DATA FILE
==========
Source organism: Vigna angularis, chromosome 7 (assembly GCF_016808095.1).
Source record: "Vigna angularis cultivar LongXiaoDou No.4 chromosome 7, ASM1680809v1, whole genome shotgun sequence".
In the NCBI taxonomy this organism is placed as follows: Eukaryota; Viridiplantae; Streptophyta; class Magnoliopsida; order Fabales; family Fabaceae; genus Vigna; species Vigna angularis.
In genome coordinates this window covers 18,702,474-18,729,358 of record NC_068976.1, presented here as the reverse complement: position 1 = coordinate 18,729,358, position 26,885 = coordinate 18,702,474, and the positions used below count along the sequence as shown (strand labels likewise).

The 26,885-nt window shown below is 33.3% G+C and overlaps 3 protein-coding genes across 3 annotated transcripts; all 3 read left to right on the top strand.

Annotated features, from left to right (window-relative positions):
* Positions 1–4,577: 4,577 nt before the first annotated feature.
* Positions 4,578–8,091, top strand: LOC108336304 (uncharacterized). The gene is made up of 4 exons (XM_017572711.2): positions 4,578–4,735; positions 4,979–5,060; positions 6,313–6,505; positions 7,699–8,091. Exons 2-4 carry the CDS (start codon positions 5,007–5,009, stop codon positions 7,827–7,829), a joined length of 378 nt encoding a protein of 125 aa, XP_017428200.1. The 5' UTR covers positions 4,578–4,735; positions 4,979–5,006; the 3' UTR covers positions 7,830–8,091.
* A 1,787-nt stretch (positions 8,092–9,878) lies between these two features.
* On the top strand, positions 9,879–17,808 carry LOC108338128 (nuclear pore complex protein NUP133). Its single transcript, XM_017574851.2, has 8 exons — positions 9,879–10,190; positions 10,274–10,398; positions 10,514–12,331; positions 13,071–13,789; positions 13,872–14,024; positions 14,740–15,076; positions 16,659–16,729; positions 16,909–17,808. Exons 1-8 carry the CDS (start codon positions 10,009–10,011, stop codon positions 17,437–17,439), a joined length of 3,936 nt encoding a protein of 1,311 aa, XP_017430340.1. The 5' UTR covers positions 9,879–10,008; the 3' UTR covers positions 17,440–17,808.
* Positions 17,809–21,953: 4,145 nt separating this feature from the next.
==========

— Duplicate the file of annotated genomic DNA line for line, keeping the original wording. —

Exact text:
Source organism: Vigna angularis, chromosome 7 (assembly GCF_016808095.1).
Source record: "Vigna angularis cultivar LongXiaoDou No.4 chromosome 7, ASM1680809v1, whole genome shotgun sequence".
In the NCBI taxonomy this organism is placed as follows: Eukaryota; Viridiplantae; Streptophyta; class Magnoliopsida; order Fabales; family Fabaceae; genus Vigna; species Vigna angularis.
In genome coordinates this window covers 18,702,474-18,729,358 of record NC_068976.1, presented here as the reverse complement: position 1 = coordinate 18,729,358, position 26,885 = coordinate 18,702,474, and the positions used below count along the sequence as shown (strand labels likewise).

The 26,885-nt window shown below is 33.3% G+C and overlaps 3 protein-coding genes across 3 annotated transcripts; all 3 read left to right on the top strand.

Annotated features, from left to right (window-relative positions):
* Positions 1–4,577: 4,577 nt before the first annotated feature.
* Positions 4,578–8,091, top strand: LOC108336304 (uncharacterized). The gene is made up of 4 exons (XM_017572711.2): positions 4,578–4,735; positions 4,979–5,060; positions 6,313–6,505; positions 7,699–8,091. Exons 2-4 carry the CDS (start codon positions 5,007–5,009, stop codon positions 7,827–7,829), a joined length of 378 nt encoding a protein of 125 aa, XP_017428200.1. The 5' UTR covers positions 4,578–4,735; positions 4,979–5,006; the 3' UTR covers positions 7,830–8,091.
* A 1,787-nt stretch (positions 8,092–9,878) lies between these two features.
* On the top strand, positions 9,879–17,808 carry LOC108338128 (nuclear pore complex protein NUP133). Its single transcript, XM_017574851.2, has 8 exons — positions 9,879–10,190; positions 10,274–10,398; positions 10,514–12,331; positions 13,071–13,789; positions 13,872–14,024; positions 14,740–15,076; positions 16,659–16,729; positions 16,909–17,808. Exons 1-8 carry the CDS (start codon positions 10,009–10,011, stop codon positions 17,437–17,439), a joined length of 3,936 nt encoding a protein of 1,311 aa, XP_017430340.1. The 5' UTR covers positions 9,879–10,008; the 3' UTR covers positions 17,440–17,808.
* Positions 17,809–21,953: 4,145 nt separating this feature from the next.